Rent seekers, virtue signalers and green lobbyists will love it. Taxpayers not so much.
This could be the year Congress tries to enact the mother of all taxes, a carbon tax—a levy on the use of oil, natural gas and coal. Everything that is fabricated, grown, operated or moved is made possible by hydrocarbons. That makes the carbon tax different from a mere consumption or excise tax. The latter is attached to purchasing—spend more, pay more. A carbon tax is a tax on existence, because all aspects of living require energy, and hydrocarbons provide 80% of America’s energy, more for the rest of the world. And hydrocarbons are used to create or build everything else that produces energy.
Who would support such a tax? Four intersecting constituencies: those who embrace the idea as an essential step to “fixing” the climate; those agnostic about climate claims but eager to check the box for political expediency; those in search of some “grand bargain” on tax or regulatory reform; and those eager to find more ways to extract money from the economy. This mélange of motives covers a lot of political territory.
Advocates say a carbon tax would reduce the use of hydrocarbons by creating a disincentive. The money collected could be used to subsidize alternative energy sources. Grand-bargainers want to split the carbon tax bounty to offset or eliminate other taxes or regulation they deem more onerous. Some conservatives claim a carbon tax is in theory a more efficient way than regulation to reduce carbon emissions.
But the idea that a carbon tax is a painless, efficient way to reduce hydrocarbons fails for three reasons.
First, cost aside, it would take decades—probably a century—to restructure America’s energy ecosystem. That means a carbon tax would be effectively permanent. The financial and physical scale of the energy infrastructure is so enormous that changing it isn’t, to use the popular analogy, like changing the course of a supertanker, but of a ship 1,000 times as large as a supertanker. The U.S. has already spent hundreds of billions of dollars on green subsidies with piddly results. Wind and solar combined, the favored alternatives to hydrocarbons, provide a mere 3% of the country’s energy.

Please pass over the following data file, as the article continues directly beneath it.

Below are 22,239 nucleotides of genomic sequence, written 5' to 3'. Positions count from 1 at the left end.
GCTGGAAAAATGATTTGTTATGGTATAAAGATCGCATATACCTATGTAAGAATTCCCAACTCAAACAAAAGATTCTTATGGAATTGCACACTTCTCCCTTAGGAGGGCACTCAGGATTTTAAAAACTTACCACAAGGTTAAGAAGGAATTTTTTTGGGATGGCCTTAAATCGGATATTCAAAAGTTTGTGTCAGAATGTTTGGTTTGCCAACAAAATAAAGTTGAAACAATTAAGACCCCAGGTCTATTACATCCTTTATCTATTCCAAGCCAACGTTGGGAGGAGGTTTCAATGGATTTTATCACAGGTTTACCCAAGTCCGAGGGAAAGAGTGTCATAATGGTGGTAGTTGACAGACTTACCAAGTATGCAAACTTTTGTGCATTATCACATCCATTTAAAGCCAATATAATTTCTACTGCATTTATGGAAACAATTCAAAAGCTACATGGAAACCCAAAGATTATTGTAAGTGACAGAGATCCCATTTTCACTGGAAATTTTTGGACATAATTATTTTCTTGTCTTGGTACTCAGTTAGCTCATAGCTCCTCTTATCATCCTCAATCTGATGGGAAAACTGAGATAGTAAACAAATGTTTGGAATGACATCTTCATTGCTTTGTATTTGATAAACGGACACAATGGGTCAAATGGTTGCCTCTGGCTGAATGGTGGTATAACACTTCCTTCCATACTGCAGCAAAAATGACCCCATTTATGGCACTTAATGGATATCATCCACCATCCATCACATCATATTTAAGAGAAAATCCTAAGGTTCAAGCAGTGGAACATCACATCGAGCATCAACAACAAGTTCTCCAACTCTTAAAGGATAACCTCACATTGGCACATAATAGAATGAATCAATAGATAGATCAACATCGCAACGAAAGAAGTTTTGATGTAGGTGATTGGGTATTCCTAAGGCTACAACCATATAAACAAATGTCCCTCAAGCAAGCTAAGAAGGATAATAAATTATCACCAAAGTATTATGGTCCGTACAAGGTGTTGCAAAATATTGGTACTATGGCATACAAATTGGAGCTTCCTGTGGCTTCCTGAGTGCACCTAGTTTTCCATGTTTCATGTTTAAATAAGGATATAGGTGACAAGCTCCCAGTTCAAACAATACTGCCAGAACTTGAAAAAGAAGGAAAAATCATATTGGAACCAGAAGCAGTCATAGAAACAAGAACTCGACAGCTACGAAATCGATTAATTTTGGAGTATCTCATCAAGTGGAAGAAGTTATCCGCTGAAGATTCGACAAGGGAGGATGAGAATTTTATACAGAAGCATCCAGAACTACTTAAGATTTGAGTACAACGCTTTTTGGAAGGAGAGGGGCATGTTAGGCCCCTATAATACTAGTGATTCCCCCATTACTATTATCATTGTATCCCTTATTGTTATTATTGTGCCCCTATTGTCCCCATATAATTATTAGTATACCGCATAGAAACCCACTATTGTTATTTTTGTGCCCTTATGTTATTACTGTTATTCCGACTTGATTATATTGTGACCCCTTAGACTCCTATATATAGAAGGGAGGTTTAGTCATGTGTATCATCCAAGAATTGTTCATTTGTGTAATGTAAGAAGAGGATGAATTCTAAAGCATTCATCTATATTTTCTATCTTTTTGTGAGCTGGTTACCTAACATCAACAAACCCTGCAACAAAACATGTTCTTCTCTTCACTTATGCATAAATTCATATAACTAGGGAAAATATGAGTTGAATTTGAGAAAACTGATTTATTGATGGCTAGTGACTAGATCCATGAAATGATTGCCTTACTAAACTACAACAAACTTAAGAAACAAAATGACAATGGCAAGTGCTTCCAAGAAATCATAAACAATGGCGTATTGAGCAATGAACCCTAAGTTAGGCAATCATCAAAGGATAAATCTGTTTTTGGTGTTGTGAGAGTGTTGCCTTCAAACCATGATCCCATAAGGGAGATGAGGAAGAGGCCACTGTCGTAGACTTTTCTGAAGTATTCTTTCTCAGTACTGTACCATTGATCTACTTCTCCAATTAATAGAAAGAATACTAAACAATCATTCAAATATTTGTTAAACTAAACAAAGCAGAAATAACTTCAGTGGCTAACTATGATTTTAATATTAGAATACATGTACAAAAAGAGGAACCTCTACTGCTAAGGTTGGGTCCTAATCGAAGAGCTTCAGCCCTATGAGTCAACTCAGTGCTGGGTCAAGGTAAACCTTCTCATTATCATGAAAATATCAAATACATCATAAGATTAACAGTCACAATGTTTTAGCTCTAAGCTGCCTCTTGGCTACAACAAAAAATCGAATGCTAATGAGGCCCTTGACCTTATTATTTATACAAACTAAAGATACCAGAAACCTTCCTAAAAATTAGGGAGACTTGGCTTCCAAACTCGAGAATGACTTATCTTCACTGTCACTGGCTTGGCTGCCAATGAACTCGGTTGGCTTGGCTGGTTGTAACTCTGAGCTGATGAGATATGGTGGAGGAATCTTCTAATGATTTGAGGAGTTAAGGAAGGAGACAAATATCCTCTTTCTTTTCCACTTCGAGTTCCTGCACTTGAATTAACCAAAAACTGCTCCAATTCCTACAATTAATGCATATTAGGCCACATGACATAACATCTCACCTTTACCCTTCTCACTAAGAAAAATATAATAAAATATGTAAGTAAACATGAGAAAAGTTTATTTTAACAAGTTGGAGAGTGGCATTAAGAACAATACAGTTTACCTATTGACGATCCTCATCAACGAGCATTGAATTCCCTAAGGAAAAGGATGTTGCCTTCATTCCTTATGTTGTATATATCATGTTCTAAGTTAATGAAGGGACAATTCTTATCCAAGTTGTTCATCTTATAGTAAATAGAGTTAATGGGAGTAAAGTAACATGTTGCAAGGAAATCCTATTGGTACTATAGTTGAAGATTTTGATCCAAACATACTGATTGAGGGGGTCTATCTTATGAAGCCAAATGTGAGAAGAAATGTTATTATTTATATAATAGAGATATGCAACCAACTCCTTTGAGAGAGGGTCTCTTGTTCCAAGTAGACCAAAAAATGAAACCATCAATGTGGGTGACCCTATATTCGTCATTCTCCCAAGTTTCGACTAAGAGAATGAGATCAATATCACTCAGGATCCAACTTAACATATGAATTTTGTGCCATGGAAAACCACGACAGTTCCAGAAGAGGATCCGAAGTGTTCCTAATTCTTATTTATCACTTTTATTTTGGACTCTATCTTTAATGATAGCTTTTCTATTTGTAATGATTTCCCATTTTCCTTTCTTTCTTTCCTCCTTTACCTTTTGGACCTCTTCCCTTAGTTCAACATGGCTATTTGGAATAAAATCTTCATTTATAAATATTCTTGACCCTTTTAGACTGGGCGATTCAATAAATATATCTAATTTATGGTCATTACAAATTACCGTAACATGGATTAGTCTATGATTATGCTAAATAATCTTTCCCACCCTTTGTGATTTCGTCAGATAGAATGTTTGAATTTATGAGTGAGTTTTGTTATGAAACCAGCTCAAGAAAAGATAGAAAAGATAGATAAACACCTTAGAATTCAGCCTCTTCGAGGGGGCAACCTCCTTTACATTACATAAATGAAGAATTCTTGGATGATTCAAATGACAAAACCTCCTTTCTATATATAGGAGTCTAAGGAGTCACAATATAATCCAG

Second, citizens eventually react when governments raise the cost of living. The raison d’être for a carbon tax is to use price to shift consumer behavior. Ask France’s President Emmuanel Macron how that’s going—and he was shooting for a mere 5% fuel-tax hike. Even a 50% levy wouldn’t be enough to drive hydrocarbon consumption downward; it would only slow the rate of growth.
We know this because the market has done the experiment. In the decade before the 2008 recession, when global economies were booming, world-wide demand for oil increased even as prices rose 200%. Oil use dropped only when the economy collapsed. History shows technology yielding a long-run average price for oil around $50 a barrel. Thus it would take something like a 300% tax to reduce consumption. A carbon tax of, say, 10%, even if it proved politically tolerable, would only slow growth immeasurably in hydrocarbon demand, thus failing in its central goal.
Third, the U.S. uses such enormous quantities of hydrocarbons that even a small carbon tax would add hundreds of billions of dollars to government coffers, stimulating a rent-seeking land rush. We can already see how the battle over this cash gusher would shape up.
One compromise, offered by former Secretaries of State James Baker and George Shultz and their Climate Leadership Council, claims to “unlock the political viability,” in the words of two council members, by surreptitiously renaming the tax a “fee.” They would then redistribute the proceeds to the citizenry as a “carbon dividend” to offset the pain of higher daily costs. But the fee wouldn’t reduce hydrocarbon use unless it were exorbitant.
The Baker-Shultz plan would ratchet up the fee should consumers fail to behave. So far so good for the green camp, but the “dividend” hits a roadblock in not subsidizing nonhydrocarbons and, worse, proposing simultaneously to eliminate carbon regulations that “are no longer necessary” or are “too intrusive.” For Washington’s green lobbyists, those are fighting words.
And we’re talking politics. Once the parties have agreed to the principle—a new carbon tax, or “fee”—the horse trading would begin. Split the difference: a dividend here, a subsidy there. Raise the fee to make everyone happy.
Even a compromise that yielded enough in subsidies to double the green-tech growth “progress” of the past couple of decades would result in wind and solar supplying less than 10% of America’s energy. Even with subsidies, it would be a struggle to keep nuclear power and corn alcohol at 10% of America’s energy supply. Meanwhile, the absolute level of hydrocarbon consumption would still go up, comprising a slightly smaller share of a much larger pie.
For rent-seekers, this would all be good. For virtue-signalers, it would be sufficient. For green lobbyists, it would be progress. For cynics—well, what do they care? Everyone would benefit—except taxpayers. And since energy is essential to everything physical and economic flowing through society, a carbon tax would finally enable Congress to achieve nirvana, succinctly lampooned by President Reagan: If it moves, tax it.
This piece originally appeared at The Wall Street Journal
Mark P. Mills is a senior fellow at the Manhattan Institute and a faculty fellow at Northwestern University’s McCormick School of Engineering. In 2016, he was named “Energy Writer of the Year” by the American Energy Society. Follow him on Twitter here.
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